Axenfeld-Rieger Syndrome Panel

Summary and Pricing

Test Method

Exome Sequencing with CNV Detection
Test Code Test Copy Genes Gene CPT Codes Copy CPT Codes
10263 ASPH 81479,81479 Order Options and Pricing
B3GLCT 81479,81479
COL4A1 81408,81479
CYP1B1 81404,81479
FOXC1 81479,81479
FOXE3 81479,81479
PAX6 81479,81479
PITX2 81479,81479
SH3PXD2B 81479,81479
Test Code Test Copy Genes Panel CPT Code Gene CPT Codes Copy CPT Code Base Price
10263Genes x (9)81479 81404, 81408, 81479 $990 Order Options and Pricing

Pricing Comments

We are happy to accommodate requests for testing single genes in this panel or a subset of these genes. The price will remain the list price. If desired, free reflex testing to remaining genes on panel is available. Alternatively, a single gene or subset of genes can also be ordered via our PGxome Custom Panel tool.

An additional 25% charge will be applied to STAT orders. STAT orders are prioritized throughout the testing process.

For Reflex to PGxome pricing click here.

Turnaround Time

18 days on average for standard orders or 14 days on average for STAT orders.

Once a specimen has started the testing process in our lab, the most accurate prediction of TAT will be displayed in the myPrevent portal as an Estimated Report Date (ERD) range. We calculate the ERD for each specimen as testing progresses; therefore the ERD range may differ from our published average TAT. View more about turnaround times here.

Targeted Testing

For ordering sequencing of targeted known variants, go to our Targeted Variants page.

EMAIL CONTACTS

Genetic Counselors

Geneticist

Clinical Features and Genetics

Clinical Features

Axenfeld-Rieger syndrome (ARS) is a rare, highly penetrant disorder characterized by varying degrees of eye anterior segment anomalies with systemic malformations such as dental hypoplasia and a protuberant umbilicus (Hjalt and Semina. 2005. PubMed ID: 16274491; Berry et al. 2006. PubMed ID: 16449236; Waldron et al. 2010. PubMed ID: 20831741; Tümer and Bach-Holm. 2009. PubMed ID: 19513095; Chang et al. 2012. PubMed ID: 22199394). Dental abnormalities in this syndrome help in diagnosis and to distinguish ARS from other eye anterior segment abnormalities. Early diagnosis of ARS from its dento-facial and systemic features is essential in treating or preventing the most serious consequence of ARS (O'Dwyer and Jones. 2005. PubMed ID: 16238657). The major clinical concern is high risk of developing open-angle glaucoma, which represents the main challenge in terms of treatment. Approximately 50% of ARS affected patients develop glaucoma (Shields et al. 1985. PubMed ID: 389274; Alward. 2000. PubMed ID: 11004268; Hjalt and Semina. 2005. PubMed ID: 16274491; Chang et al. 2012. PubMed ID: 22199394). ARS affected patients also need surveillance and management of sensorineural hearing loss, and cardiac, endocrinological, craniofacial and orthopaedic defects (Chang et al. 2012. PubMed ID: 22199394). Rieger syndrome (RIEG) and Peters anomaly both are in the anterior chamber cleavage group of anomalies and are considered to be variations of a single developmental disorder (the ARS group) (Reese and Ellsworth. 1966. PubMed ID: 5948260). RIEG is characterized by malformations of the eyes, teeth, and umbilicus; whereas Peters anomaly displays only ocular features (Amendt et al. 2000. PubMed ID: 11092457; Doward et al. 1999. PubMed ID: 10051017).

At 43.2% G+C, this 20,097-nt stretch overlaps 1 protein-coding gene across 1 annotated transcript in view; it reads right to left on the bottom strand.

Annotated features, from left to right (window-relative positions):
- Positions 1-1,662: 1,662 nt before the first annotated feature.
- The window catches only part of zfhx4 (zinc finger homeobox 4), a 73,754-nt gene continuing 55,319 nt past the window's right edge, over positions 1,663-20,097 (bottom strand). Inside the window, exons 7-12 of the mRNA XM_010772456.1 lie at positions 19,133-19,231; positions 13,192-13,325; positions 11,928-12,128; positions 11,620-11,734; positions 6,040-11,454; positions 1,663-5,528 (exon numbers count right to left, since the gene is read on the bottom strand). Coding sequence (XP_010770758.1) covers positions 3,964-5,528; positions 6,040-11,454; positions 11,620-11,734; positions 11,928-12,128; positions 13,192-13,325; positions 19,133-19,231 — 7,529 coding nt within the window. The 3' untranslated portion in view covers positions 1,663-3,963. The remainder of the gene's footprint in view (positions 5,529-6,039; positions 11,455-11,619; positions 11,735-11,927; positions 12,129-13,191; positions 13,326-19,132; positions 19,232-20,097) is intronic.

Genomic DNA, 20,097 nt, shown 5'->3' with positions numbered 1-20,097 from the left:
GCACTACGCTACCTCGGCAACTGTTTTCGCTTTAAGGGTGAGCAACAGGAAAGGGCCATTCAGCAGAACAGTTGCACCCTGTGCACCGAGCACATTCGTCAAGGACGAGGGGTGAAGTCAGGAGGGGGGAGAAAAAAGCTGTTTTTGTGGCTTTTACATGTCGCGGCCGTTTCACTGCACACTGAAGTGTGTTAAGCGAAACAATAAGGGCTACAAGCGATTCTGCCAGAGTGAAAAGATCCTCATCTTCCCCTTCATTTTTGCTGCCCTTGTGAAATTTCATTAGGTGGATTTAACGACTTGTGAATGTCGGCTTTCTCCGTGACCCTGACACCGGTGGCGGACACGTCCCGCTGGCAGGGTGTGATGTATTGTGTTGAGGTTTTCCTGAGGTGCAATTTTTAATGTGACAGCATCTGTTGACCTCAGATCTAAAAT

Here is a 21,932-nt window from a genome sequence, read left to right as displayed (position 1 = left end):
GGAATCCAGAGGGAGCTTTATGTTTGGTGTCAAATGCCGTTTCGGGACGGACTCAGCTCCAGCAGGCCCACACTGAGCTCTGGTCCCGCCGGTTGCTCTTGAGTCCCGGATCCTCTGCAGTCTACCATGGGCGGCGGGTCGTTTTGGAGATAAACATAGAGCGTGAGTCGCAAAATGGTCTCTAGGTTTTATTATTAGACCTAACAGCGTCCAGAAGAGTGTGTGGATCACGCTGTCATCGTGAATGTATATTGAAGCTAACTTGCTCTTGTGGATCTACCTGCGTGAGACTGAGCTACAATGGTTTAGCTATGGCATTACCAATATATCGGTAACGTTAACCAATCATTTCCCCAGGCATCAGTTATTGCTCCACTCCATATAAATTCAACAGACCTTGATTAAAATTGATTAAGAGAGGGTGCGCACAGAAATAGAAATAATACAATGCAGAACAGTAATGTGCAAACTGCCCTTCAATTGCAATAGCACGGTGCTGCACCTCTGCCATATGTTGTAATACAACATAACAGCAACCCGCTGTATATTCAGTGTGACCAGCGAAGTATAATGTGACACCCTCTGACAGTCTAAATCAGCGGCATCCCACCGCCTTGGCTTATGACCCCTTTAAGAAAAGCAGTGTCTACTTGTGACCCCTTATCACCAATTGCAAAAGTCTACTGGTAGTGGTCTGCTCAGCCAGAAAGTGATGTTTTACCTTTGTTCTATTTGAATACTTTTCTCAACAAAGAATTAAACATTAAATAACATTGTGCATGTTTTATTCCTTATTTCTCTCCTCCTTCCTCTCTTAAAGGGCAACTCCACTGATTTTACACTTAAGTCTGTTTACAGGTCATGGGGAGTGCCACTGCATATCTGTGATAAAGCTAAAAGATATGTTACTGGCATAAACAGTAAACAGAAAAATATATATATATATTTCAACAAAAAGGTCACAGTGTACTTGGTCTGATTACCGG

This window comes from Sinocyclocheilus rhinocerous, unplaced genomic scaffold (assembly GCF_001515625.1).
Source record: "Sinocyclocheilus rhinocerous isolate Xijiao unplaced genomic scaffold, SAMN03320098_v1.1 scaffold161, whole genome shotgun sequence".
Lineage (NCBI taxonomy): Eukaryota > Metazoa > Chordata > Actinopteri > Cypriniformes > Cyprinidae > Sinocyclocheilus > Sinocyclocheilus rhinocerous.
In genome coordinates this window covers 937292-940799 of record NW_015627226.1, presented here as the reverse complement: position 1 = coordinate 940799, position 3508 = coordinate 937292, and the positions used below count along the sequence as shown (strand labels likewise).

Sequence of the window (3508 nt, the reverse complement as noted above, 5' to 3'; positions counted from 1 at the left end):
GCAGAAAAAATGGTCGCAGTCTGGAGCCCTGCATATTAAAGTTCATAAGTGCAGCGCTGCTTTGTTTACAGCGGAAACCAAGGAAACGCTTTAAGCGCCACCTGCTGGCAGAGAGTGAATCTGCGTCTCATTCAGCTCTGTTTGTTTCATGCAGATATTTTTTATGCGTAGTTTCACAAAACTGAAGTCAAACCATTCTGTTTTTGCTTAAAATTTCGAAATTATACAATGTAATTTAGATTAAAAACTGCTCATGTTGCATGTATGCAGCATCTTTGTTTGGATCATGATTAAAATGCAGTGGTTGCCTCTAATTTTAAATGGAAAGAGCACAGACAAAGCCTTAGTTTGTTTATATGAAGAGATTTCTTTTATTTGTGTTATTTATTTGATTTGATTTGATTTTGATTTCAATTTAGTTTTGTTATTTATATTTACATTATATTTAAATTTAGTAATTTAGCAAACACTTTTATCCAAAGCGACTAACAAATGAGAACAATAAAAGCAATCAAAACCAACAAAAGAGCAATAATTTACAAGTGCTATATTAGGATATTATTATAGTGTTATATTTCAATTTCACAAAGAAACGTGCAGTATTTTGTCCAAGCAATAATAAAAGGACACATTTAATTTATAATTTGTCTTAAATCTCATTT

Genetics

Pathogenic variants in the FOXC1 or PITX2 genes cause autosomal dominant (AD) Axenfeld-Rieger syndrome (ARS). Linkage studies identified four chromosomal loci (4q25, 6p25, 13q14 and 16q24) that are associated with ARS and related or overlapping phenotypes. The genes that have been identified on chromosomes 4q25 and 6p25 are PITX2 (the pituitary homeobox 2 gene) and FOXC1 (the forkhead box C1 gene, also known as FKHL7) respectively (Alward. 2000. PubMed ID: 11004268; Lines et al. 2002. PubMed ID: 12015277; Tümer and Bach-Holm. 2009. PubMed ID: 19513095). PITX2 and FOXC1 are transcription factor genes which are expressed throughout eye ontogeny (Lines et al. 2002. PubMed ID: 12015277). The genes at 13q14 and 16q24 have not yet been discovered.

PITX2 encodes a Paired-like homeodomain transcription factor (PITX2), which plays a critical role in cell proliferation, differentiation, hematopoiesis and organogenesis (Huang et al. 2009). Also, PITX2 integrates retinoic acid and canonical Wnt signaling during eye anterior segment development (Gage et al. 2008. PubMed ID: 18367164; Gage and Zacharias. 2009. PubMed ID: 19623614 ). The product of the FOXC1 gene (FOXC1) is reported to maintain homeostasis in trabecular meshwork (TM) cells by regulating genes that play an important role in stress response (Ito et al. 2014. PubMed ID: 24556684; Paylakhi et al. 2013. PubMed ID: 23541832). TM helps in regulating intraocular pressure by acting as a drainage structure for aqueous humor (Tamm. 2009. PubMed ID: 19239914). Pathogenic mutations in FOXC1 significantly decrease the TM cell viability and subsequently contribute to the development of glaucoma.

A Genotype-Phenotype correlation study indicated that patients with PITX2 pathogenic variants have a more severe prognosis for glaucoma as compared to FOXC1 pathogenic variants. Within FOXC1 pathogenic variants, patients with FOXC1 duplications are at higher risk for the development of glaucoma, which emphasizes the importance of genetic testing. It’s been reported that PITX2 and FOXC1 interact with each other, which is essential for the regulation of common downstream target genes within specific cell lineages (Berry et al. 2006. PubMed ID: 16449236). Also, co-inheritance of PITX2 and FOXC1 pathogenic variants has been reported in a family which segregated with the disease and showed variable phenotypic expression. The most severely affected individual had pathogenic variants in both genes, whereas single heterozygous variants caused milder ARS phenotypes (Kelberman et al. 2011). So far, about 80 and 100 ARS causative variants have been identified in the PITX2 and FOXC1 genes, respectively (Human Gene Mutation Database).